Article Text

Download PDFPDF

Restoration of APC gene function in colorectal cancer cells by aminoglycoside- and macrolide-induced read-through of premature termination codons
  1. Alona Zilberberg,
  2. Lital Lahav,
  3. Rina Rosin-Arbesfeld
  1. Department of Anatomy and Anthropology, Sackler Faculty of Medicine, Tel Aviv University, Tel Aviv, Israel
  1. Correspondence to Dr Rina Rosin-Arbesfeld, Department of Anatomy and Anthropology, Sackler School of Medicine, Tel-Aviv University, Ramat-Aviv 69978, Tel-Aviv, Israel; arina{at}post.tau.ac.il

Abstract

Adenomatous polyposis coli (APC) is a multifunctional tumour suppressor protein that negatively regulates the Wnt signalling pathway. The APC gene is ubiquitously expressed in tissues and organs, including the large intestine and central nervous system. The majority of patients with sporadic and hereditary colorectal cancer have mutations in the gene encoding APC. Approximately 30% of these mutations are single nucleotide changes that result in premature stop codons (nonsense mutations). A potential therapeutic approach for treatment of this subset of patients is the use of aminoglycosides and macrolides that induce nonsense mutation read-through and restore levels of full-length protein. We have used reporter plasmids and colorectal cancer cell lines to demonstrate that several aminoglycosides and tylosin, a member of the macrolide family, induced read-through of nonsense mutations in the APC gene. In xenograft experiments and in the ApcMin/+ mouse model, these compounds ameliorated the tumorigenic clinical symptoms caused by nonsense mutations in the APC gene.

  • Adenomatous polyposis coli (APC)
  • colorectal cancer (CRC)
  • nonsense mutations
  • aminoglycoside and macrolide antibiotics
  • antibiotics
  • genetics
  • mutations
View Full Text

Statistics from Altmetric.com

Introduction

Colorectal cancer (CRC), a cancer of the large bowel, is one of the most common cancer types.1 Nearly 85% of all CRC cases are sporadic in origin and the rest occur as a result of an inherited genetic mutation.2 Colorectal cancers arise from adenomas, which are dysplastic but non-malignant precursor lesions in the colon. Progression to carcinoma occurs through the accumulation of multiple somatic mutations, ultimately leading to malignant transformation and the formation of an invasive cancer. One of the most critical genes mutated in the progression to CRC is the adenomatous polyposis coli (APC) tumour suppressor.3 Since APC mutations are detected very early in the adenoma–carcinoma sequence, the APC protein is thought to act as a ‘gatekeeper’ of colorectal carcinogenesis and functional loss of APC appears to be a prerequisite to progression towards malignancy.2 Around 85% of all sporadic and hereditary colorectal tumours do not express functional APC.2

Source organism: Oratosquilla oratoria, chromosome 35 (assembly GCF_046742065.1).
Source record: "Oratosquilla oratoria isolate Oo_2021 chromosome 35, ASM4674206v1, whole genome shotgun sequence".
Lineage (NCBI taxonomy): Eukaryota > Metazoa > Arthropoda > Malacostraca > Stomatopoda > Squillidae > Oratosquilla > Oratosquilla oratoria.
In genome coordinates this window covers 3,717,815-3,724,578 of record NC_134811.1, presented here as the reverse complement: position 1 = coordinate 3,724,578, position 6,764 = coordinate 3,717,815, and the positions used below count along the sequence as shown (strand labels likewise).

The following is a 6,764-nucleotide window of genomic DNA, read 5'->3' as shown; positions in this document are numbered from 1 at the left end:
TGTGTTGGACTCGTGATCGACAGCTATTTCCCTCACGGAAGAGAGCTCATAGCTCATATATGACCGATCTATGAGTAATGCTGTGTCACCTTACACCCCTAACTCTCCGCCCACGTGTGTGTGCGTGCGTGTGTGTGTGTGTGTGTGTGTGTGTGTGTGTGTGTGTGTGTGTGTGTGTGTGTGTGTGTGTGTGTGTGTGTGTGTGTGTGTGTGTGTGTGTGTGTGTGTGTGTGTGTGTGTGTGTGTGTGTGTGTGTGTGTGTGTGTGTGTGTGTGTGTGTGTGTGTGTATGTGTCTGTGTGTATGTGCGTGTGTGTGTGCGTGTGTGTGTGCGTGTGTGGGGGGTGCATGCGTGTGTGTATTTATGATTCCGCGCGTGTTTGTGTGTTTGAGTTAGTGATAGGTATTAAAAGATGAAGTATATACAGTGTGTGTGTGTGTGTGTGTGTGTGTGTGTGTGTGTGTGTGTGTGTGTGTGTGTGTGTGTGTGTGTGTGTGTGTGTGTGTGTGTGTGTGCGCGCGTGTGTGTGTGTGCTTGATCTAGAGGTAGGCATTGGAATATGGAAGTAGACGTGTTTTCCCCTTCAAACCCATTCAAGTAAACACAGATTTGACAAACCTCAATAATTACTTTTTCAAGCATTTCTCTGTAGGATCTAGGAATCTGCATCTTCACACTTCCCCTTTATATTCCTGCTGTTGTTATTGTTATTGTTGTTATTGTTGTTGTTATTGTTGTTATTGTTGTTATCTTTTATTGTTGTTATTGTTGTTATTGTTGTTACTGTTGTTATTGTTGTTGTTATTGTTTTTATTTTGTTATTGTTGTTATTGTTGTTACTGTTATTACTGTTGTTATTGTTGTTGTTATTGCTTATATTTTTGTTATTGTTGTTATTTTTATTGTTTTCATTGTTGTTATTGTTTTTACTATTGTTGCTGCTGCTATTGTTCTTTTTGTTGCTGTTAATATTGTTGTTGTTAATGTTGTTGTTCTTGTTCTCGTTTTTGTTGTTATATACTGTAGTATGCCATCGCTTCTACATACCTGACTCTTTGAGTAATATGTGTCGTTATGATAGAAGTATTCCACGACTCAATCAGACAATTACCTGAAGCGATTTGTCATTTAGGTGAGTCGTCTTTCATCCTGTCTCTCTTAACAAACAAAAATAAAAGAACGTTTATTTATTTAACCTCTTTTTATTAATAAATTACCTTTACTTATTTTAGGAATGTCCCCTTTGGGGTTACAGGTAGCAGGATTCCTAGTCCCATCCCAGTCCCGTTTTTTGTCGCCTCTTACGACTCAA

APC is a large (312 kDa) protein that has many well-characterised functional domains: (1) an oligomerisation and (2) an armadillo region in the N-terminus, (3) a number of 15- and 20-amino acid β-catenin binding repeats in its central portion, and (4) a C-terminus that contains binding sites for EB1 and the human disc large (DLG) protein. The multiple domains of the APC protein allow it to interact with numerous protein partners, including β-catenin, Axin, EB-1 and DLG, and it is involved in a wide variety of cellular processes.4 APC's critical role in tumorigenesis is based on its negative regulation of the Wnt signalling pathway through control of β-catenin levels.5 6 Mutations in APC result in the accumulation and nuclear translocation of β-catenin. In the nucleolus, β-catenin binds to the TCF/LEF transcription factors and initiates transcription of a wide variety of genes. The downstream transcriptional activation targets of β-catenin include a number of genes involved in the development and progression of colorectal carcinoma. In addition to its role in the Wnt signalling pathway, β-catenin is also involved in cell adhesion. In cell–cell adherence junctions, β-catenin binds to the cell adhesion molecule E-cadherin and links E-cadherin to the actin cytoskeleton. Cell–cell adhesiveness is generally reduced in human cancers.7 Indeed, recently it has also been shown that APC functions in cell adhesion8 and that restoration the expression of full-length APC in a colon cancer cell line enhances cell adhesion.9 In addition, APC has important roles in other basic cellular functions such as chromosomal stability, neuronal polarisation and directed migration.4 10–13 It is thus likely that the truncation of APC is involved in the initiation of colorectal cancer by leading to high levels of Wnt signalling and by disrupting important cellular functions, such as intercellular adhesion.